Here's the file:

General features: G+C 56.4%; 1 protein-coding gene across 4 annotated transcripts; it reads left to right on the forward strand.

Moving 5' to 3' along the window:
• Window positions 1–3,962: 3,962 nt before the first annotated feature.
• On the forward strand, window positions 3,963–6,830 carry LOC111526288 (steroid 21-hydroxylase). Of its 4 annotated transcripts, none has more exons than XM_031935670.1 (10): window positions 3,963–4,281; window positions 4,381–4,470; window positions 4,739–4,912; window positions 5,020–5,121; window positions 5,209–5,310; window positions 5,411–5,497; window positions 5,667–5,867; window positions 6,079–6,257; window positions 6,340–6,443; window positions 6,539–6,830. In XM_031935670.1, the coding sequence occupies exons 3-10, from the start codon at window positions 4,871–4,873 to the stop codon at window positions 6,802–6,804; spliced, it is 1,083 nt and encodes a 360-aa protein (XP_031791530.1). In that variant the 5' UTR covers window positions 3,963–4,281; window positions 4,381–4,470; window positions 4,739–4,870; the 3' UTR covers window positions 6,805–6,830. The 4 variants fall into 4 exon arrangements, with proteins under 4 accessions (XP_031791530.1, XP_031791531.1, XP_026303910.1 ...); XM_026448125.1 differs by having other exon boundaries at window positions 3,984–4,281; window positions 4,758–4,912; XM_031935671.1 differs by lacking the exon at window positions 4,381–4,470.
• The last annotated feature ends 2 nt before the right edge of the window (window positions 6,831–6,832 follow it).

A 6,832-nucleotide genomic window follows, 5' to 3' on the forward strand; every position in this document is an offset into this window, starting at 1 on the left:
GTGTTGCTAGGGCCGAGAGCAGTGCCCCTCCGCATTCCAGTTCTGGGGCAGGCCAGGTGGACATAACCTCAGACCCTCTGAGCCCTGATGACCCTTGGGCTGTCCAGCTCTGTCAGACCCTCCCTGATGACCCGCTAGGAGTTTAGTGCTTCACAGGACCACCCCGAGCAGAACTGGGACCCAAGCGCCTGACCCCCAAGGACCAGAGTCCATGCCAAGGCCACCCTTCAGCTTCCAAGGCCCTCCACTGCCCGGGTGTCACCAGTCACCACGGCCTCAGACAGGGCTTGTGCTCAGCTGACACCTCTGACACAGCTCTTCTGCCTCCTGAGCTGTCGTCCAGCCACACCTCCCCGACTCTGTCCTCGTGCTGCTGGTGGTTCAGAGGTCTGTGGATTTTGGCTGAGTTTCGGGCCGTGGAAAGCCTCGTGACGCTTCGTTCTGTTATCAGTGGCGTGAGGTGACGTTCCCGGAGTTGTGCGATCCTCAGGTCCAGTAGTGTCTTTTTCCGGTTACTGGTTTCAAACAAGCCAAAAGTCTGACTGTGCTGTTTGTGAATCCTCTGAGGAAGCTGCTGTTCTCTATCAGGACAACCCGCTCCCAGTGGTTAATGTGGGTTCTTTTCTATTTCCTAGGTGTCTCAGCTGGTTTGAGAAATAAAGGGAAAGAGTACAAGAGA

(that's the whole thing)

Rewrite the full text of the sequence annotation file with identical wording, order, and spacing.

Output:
General features: G+C 56.4%; 1 protein-coding gene across 4 annotated transcripts; it reads left to right on the forward strand.

Moving 5' to 3' along the window:
• Window positions 1–3,962: 3,962 nt before the first annotated feature.
• On the forward strand, window positions 3,963–6,830 carry LOC111526288 (steroid 21-hydroxylase). Of its 4 annotated transcripts, none has more exons than XM_031935670.1 (10): window positions 3,963–4,281; window positions 4,381–4,470; window positions 4,739–4,912; window positions 5,020–5,121; window positions 5,209–5,310; window positions 5,411–5,497; window positions 5,667–5,867; window positions 6,079–6,257; window positions 6,340–6,443; window positions 6,539–6,830. In XM_031935670.1, the coding sequence occupies exons 3-10, from the start codon at window positions 4,871–4,873 to the stop codon at window positions 6,802–6,804; spliced, it is 1,083 nt and encodes a 360-aa protein (XP_031791530.1). In that variant the 5' UTR covers window positions 3,963–4,281; window positions 4,381–4,470; window positions 4,739–4,870; the 3' UTR covers window positions 6,805–6,830. The 4 variants fall into 4 exon arrangements, with proteins under 4 accessions (XP_031791530.1, XP_031791531.1, XP_026303910.1 ...); XM_026448125.1 differs by having other exon boundaries at window positions 3,984–4,281; window positions 4,758–4,912; XM_031935671.1 differs by lacking the exon at window positions 4,381–4,470.
• The last annotated feature ends 2 nt before the right edge of the window (window positions 6,831–6,832 follow it).

A 6,832-nucleotide genomic window follows, 5' to 3' on the forward strand; every position in this document is an offset into this window, starting at 1 on the left:
GTGTTGCTAGGGCCGAGAGCAGTGCCCCTCCGCATTCCAGTTCTGGGGCAGGCCAGGTGGACATAACCTCAGACCCTCTGAGCCCTGATGACCCTTGGGCTGTCCAGCTCTGTCAGACCCTCCCTGATGACCCGCTAGGAGTTTAGTGCTTCACAGGACCACCCCGAGCAGAACTGGGACCCAAGCGCCTGACCCCCAAGGACCAGAGTCCATGCCAAGGCCACCCTTCAGCTTCCAAGGCCCTCCACTGCCCGGGTGTCACCAGTCACCACGGCCTCAGACAGGGCTTGTGCTCAGCTGACACCTCTGACACAGCTCTTCTGCCTCCTGAGCTGTCGTCCAGCCACACCTCCCCGACTCTGTCCTCGTGCTGCTGGTGGTTCAGAGGTCTGTGGATTTTGGCTGAGTTTCGGGCCGTGGAAAGCCTCGTGACGCTTCGTTCTGTTATCAGTGGCGTGAGGTGACGTTCCCGGAGTTGTGCGATCCTCAGGTCCAGTAGTGTCTTTTTCCGGTTACTGGTTTCAAACAAGCCAAAAGTCTGACTGTGCTGTTTGTGAATCCTCTGAGGAAGCTGCTGTTCTCTATCAGGACAACCCGCTCCCAGTGGTTAATGTGGGTTCTTTTCTATTTCCTAGGTGTCTCAGCTGGTTTGAGAAATAAAGGGAAAGAGTACAAGAGA